The All Party Parliamentary Group on Antibiotics (APPG-A) was delighted to hear that the theme of antibiotics won the 2014 Longitude Prize – attracting the £10m prize that was set up to tackle a major challenge of our time. The results were announced by Alice Roberts, Anatomist and Broadcaster on BBC’s One Show.
Welcoming the award the Chair of the APPG-A Jamie Reed MP, Shadow Minister for Health had this to say:
“I am absolutely delighted that antibiotics has been voted the theme for this year’s Longitude Prize.
“The scale of the challenge that antimicrobial resistance presents is beyond any doubt and new innovative thinking is essential. The history of the Longitude Prize is illustrious and any solutions that are put forward this year have the potential to be as world changing and beneficial to medicine as John Harrison and others were to ocean travel with the original Longitude prize in 1714”. He continued
“I was extremely proud to be nominated as Chair of the All-Party Parliamentary Group on Antibiotics for the second time earlier this week. Under the guidance of Professor Piddock and with the help of the BSAC, we achieved a great deal in our first year and we will continue to bring stakeholders, decision makers and experts together to raise the issue of antimicrobial resistance over the coming months.”
The British Society for Antimicrobial Chemotherapy (BSAC) is secretariat to the APPG-A and Professor Laura Piddock, BSAC Chair in Public Engagement and Director of Antibiotic Action responded by saying:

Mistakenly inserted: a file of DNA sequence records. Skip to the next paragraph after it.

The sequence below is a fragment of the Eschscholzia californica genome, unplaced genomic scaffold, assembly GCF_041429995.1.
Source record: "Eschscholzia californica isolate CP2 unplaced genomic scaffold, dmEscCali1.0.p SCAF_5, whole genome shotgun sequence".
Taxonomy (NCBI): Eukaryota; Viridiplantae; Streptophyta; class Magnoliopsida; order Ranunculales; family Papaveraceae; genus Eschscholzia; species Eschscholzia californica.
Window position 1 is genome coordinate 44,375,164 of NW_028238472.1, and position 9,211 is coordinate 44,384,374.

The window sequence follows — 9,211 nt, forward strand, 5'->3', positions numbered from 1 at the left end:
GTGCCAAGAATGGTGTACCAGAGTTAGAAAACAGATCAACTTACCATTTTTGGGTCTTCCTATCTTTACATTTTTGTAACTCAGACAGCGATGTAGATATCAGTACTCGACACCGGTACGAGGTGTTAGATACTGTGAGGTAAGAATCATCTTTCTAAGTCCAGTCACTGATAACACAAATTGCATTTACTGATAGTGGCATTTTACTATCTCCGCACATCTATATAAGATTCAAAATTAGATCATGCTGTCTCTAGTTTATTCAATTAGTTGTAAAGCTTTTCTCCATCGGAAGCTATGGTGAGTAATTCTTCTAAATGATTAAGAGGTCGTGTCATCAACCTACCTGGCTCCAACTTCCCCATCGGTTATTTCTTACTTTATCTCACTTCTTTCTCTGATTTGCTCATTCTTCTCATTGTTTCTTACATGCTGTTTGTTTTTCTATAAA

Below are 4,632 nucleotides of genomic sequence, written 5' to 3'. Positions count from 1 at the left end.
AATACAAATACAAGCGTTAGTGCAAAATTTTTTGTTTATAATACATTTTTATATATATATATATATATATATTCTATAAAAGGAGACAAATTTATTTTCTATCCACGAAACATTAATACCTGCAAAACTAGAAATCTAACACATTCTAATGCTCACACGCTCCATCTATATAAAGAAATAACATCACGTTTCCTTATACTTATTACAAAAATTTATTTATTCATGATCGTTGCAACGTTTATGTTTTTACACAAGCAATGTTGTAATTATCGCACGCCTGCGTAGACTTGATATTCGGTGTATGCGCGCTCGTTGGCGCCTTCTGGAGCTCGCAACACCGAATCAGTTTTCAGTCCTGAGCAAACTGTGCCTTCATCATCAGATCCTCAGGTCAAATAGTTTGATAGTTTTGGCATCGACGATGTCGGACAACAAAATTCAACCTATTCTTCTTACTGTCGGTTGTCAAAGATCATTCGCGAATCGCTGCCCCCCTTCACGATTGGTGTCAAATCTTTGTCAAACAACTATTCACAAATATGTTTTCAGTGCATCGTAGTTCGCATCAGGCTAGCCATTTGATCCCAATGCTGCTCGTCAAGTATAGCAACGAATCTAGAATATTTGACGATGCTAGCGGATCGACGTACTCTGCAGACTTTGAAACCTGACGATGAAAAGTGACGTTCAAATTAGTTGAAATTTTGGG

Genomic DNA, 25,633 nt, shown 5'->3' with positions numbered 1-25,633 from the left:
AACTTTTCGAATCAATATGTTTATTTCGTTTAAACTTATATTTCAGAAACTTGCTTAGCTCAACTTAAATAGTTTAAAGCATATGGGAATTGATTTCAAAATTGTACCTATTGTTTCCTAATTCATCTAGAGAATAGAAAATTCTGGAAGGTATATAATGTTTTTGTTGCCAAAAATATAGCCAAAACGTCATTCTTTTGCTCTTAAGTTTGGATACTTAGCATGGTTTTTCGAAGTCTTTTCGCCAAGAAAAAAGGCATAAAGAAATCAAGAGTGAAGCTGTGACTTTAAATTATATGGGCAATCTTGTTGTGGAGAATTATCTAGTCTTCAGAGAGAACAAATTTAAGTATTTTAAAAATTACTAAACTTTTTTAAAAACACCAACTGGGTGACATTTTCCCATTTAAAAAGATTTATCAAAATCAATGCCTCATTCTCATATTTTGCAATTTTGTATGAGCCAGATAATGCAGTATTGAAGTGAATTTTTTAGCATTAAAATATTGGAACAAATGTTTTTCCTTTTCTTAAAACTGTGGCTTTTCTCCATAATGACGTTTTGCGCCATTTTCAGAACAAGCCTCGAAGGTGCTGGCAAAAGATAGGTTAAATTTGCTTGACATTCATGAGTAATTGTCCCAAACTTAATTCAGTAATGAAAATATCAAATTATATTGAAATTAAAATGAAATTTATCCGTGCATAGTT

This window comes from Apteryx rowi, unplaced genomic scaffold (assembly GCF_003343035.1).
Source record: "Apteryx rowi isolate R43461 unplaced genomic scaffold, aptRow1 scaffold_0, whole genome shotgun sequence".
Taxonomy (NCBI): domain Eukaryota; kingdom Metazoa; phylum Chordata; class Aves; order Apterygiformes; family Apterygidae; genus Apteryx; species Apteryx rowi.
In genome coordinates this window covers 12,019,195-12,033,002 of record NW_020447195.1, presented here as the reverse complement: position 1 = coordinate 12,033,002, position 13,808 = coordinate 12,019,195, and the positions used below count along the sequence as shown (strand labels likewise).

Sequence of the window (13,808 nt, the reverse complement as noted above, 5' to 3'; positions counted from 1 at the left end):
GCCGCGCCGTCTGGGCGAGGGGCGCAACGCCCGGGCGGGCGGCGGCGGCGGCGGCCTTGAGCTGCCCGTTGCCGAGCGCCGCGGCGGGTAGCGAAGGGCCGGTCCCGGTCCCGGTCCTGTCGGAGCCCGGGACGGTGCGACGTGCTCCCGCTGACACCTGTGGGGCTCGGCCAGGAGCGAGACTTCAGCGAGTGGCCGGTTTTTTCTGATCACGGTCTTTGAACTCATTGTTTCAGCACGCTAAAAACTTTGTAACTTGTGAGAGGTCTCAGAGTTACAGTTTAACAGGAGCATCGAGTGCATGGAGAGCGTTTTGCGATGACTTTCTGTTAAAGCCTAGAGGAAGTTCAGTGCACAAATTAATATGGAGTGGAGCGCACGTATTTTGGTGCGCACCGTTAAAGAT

“We are delighted that antibiotics was the winning theme for the 2014 Longitude Prize. Along with our peers we have long advocated that the issue of antibiotic resistance was, in the words of Dame Sally Davies, Chief Medical Officer “a ticking time bomb” and that urgent action was needed to stem resistance and identify solutions to the near empty antibiotic pipeline“. She continued “We view the public support in securing this prize for antibiotics as evidence that efforts of initiatives such as Antibiotic Action are having the impact that is needed in educating all audiences about the pivotal and vital role antibiotics play in maintaining the health of nations.”
Dr Nicholas Brown, BSAC President and Consultant Microbiologist Addenbrooke’s Hospital, Cambridge echoed her sentiment and added “This is an important moment for medicine, without antibiotics most treatments would fail or would simply not be possible. Identifying innovative and ground breaking solutions to the problems of antimicrobial resistance are not only needed but are essential. The Longitude Prize is a high profile opportunity to ensure the issue of antimicrobial resistance stays high on all agenda – healthcare, public and political.”
The Longitude Prize Committee will now meet to define the parameters of the call that will look to create a cheap, accurate, rapid, and easy-to-use test for bacterial infections that will allow doctors and nurses all over the world to better target their treatments, administering the right antibiotics at the right time.